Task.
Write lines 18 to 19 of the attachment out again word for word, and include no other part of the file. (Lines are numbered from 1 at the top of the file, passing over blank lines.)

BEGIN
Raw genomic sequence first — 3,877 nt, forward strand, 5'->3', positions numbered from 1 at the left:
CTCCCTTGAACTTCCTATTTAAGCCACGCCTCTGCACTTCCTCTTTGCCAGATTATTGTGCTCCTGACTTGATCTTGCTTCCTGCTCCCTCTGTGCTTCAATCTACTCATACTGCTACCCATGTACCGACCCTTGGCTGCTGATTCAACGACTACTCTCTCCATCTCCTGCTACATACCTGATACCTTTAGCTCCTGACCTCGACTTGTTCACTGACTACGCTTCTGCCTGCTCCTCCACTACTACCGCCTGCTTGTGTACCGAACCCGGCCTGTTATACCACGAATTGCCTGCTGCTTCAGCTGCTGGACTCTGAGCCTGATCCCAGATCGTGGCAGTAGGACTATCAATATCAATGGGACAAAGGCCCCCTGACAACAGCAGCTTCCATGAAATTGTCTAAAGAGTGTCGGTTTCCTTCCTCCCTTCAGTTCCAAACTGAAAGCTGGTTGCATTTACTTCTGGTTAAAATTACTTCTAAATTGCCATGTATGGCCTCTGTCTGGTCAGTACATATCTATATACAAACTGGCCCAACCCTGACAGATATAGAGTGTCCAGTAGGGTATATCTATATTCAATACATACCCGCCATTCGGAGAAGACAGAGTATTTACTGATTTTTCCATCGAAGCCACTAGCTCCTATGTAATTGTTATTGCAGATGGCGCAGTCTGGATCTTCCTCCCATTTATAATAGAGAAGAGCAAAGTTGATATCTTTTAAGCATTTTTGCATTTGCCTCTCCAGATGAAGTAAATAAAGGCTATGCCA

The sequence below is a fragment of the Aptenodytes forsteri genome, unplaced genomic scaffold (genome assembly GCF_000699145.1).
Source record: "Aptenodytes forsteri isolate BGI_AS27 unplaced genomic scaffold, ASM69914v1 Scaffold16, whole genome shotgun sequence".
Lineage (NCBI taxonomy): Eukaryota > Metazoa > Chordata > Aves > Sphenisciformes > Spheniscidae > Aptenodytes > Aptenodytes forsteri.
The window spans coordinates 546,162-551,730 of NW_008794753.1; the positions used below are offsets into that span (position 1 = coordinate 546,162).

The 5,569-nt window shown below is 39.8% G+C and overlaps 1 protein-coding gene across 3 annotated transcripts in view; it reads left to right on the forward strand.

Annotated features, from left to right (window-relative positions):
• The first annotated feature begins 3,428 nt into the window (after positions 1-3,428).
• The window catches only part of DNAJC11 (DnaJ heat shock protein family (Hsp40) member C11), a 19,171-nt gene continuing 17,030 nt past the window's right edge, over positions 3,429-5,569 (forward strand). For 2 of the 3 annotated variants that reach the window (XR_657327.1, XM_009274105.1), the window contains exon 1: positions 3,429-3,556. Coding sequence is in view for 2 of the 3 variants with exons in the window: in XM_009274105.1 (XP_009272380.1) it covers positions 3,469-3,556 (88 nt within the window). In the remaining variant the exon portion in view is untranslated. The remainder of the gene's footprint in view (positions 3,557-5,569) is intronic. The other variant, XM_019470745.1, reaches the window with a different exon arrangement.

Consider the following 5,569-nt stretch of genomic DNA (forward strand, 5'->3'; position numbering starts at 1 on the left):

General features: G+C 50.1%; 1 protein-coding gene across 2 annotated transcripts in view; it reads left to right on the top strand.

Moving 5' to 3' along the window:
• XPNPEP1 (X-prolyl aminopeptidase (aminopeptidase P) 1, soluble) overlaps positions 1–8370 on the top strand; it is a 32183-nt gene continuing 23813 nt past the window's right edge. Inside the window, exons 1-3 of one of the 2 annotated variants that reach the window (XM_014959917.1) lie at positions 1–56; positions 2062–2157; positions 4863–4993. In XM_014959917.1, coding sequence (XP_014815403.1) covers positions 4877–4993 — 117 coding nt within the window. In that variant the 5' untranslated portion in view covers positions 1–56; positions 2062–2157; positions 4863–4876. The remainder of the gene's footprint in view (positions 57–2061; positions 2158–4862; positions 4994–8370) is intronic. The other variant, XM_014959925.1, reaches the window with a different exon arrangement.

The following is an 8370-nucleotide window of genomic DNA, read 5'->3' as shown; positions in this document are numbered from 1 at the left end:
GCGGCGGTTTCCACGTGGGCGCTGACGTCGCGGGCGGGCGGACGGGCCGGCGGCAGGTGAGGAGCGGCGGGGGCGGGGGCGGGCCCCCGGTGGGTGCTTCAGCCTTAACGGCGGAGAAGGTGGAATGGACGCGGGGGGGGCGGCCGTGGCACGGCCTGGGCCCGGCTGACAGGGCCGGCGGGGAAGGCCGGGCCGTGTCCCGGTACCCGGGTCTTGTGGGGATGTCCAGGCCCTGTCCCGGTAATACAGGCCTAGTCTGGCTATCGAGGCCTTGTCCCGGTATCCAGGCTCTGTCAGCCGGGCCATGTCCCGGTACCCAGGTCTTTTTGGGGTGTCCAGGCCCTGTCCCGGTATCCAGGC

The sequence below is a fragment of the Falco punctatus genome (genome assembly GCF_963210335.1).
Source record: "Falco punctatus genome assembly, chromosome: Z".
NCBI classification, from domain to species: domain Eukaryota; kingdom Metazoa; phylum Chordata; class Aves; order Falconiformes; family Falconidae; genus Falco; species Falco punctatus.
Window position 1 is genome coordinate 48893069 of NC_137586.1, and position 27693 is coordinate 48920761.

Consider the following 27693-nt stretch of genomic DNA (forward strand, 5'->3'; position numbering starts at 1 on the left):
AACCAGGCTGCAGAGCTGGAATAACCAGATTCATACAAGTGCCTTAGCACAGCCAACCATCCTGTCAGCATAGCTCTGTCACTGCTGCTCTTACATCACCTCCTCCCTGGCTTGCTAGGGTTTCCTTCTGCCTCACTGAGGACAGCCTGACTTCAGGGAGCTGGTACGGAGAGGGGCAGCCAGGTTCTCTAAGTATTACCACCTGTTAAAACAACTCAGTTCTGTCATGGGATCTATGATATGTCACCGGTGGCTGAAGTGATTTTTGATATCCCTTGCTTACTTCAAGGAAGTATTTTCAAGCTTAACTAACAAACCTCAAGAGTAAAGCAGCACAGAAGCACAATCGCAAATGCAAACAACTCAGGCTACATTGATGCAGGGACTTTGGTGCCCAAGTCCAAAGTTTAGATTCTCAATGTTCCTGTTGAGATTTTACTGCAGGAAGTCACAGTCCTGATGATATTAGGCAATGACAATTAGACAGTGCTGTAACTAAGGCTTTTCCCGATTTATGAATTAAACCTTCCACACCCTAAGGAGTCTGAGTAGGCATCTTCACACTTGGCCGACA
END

Source record: "Falco punctatus genome assembly, chromosome: Z".
NCBI classification, from domain to species: domain Eukaryota; kingdom Metazoa; phylum Chordata; class Aves; order Falconiformes; family Falconidae; genus Falco; species Falco punctatus.